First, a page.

Alekhine vs Euwe

Position after:

(1) Alekhine - Euwe [D17]
[Lee Jones]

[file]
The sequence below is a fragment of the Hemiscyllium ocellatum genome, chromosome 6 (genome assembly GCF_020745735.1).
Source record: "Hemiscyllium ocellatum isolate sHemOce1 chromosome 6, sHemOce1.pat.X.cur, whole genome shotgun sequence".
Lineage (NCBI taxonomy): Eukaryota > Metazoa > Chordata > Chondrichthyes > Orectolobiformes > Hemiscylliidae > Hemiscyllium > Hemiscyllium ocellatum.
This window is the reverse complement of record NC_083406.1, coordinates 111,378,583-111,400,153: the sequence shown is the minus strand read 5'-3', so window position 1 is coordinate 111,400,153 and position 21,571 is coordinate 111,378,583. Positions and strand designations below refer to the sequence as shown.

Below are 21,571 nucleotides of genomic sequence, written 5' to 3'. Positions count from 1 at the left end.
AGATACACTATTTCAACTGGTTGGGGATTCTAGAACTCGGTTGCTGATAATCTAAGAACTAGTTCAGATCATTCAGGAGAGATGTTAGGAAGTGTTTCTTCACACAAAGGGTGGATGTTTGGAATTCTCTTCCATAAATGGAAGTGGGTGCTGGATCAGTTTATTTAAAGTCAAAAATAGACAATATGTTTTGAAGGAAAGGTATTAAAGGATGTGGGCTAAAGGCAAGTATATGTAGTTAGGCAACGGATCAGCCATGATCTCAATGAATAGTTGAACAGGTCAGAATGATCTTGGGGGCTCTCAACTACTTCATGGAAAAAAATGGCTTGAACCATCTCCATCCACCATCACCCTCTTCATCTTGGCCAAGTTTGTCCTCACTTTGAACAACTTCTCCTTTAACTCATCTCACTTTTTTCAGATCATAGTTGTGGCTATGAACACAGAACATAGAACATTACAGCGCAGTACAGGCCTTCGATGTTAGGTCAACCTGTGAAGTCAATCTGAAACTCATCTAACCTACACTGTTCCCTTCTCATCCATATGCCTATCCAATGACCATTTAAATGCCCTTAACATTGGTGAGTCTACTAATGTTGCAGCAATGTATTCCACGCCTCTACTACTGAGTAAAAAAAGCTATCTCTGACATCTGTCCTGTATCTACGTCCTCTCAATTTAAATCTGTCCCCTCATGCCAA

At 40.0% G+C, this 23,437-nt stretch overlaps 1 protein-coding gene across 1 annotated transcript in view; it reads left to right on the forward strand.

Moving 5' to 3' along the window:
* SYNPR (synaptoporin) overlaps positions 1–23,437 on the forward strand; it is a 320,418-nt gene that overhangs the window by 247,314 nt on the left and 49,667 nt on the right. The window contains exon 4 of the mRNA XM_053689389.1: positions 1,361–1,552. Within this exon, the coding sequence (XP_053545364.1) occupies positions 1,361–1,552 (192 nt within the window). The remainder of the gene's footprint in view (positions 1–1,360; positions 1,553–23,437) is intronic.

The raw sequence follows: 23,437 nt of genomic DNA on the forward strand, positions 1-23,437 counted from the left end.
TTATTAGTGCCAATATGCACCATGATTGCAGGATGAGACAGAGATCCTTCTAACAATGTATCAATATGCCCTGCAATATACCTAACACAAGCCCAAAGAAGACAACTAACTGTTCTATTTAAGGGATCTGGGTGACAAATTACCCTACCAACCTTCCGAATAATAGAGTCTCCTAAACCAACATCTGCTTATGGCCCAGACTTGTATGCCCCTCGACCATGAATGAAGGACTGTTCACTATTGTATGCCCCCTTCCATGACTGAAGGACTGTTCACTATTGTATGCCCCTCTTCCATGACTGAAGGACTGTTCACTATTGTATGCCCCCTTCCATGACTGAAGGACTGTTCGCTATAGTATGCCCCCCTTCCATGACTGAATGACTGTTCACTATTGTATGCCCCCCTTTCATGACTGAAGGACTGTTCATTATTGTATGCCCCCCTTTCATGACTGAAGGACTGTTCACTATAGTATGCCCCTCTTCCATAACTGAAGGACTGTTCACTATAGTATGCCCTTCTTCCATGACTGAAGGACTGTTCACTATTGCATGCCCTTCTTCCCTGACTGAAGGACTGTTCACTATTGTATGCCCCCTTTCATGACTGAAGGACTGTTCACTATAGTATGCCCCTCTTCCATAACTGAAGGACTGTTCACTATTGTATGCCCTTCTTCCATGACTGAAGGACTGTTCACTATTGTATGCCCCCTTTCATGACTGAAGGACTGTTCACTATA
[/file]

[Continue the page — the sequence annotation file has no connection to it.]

Sometimes it takes careful play to build up an advantage. Here we see ex-World Champion. Alexander Alekhine grab a good start in the game, nuilding up active pieces. Black (another ex-World Champion) makes a few mistakes and weakens his pawns giving White the chance to jump in and take advantage. 1.d4 d5 2.c4 c6 The popular Slav Defence 3.Nf3 Nf6 4.Nc3 dxc4 5.a4 Bf5 6.Ne5 The knight is set to recover the pawn on c4. Also White can play the idea f3 then e4 bolstering the centre. 6...Nbd7 7.Nxc4 Qc7 8.g3 e5 9.dxe5 Nxe5 10.Bf4 Nfd7 11.Bg2 Be6 12.Nxe5 Nxe5 13.0-0 Be7 14.Qc2 Rd8 15.Rfd1 0-0 16.Nb5 Rxd1+ 17.Rxd1 Qa5 18.Nd4 Bc8 19.b4 Have a careful look here. The key here is the Black queen. It defends the knight on e5 and needs to stay close. For example, after 19...Qxb4 20.Bxe5 scores a knight for free! The two main choices are: Taking the pawn with 19...Bxb4. Then White plays 20.Nb3 forcing 20...Qc7. Then 21.Qe4 attacks both the bishop on b4 and knight on e5. After 21...Bd6 22.Qd4 wins. Also, 21...Bc3 loses to 22.Rc1. Moving back with 19...Qc7. The choice of the game. Let's see what happens. 19...Qc7 [19...Bxb4 20.Nb3 Qc7 21.Qe4 Bd6 (21...Bc3 22.Rc1) 22.Qd4] 20.b5 c5 21.Nf5 f6 22.Ne3 Be6 23.Bd5 Bxd5 24.Rxd5 Qa5 25.Nf5 Qe1+ 26.Kg2 Bd8 27.Bxe5 fxe5 28.Rd7 Bf6 29.Nh6+ Kh8 30.Qxc5 1-0

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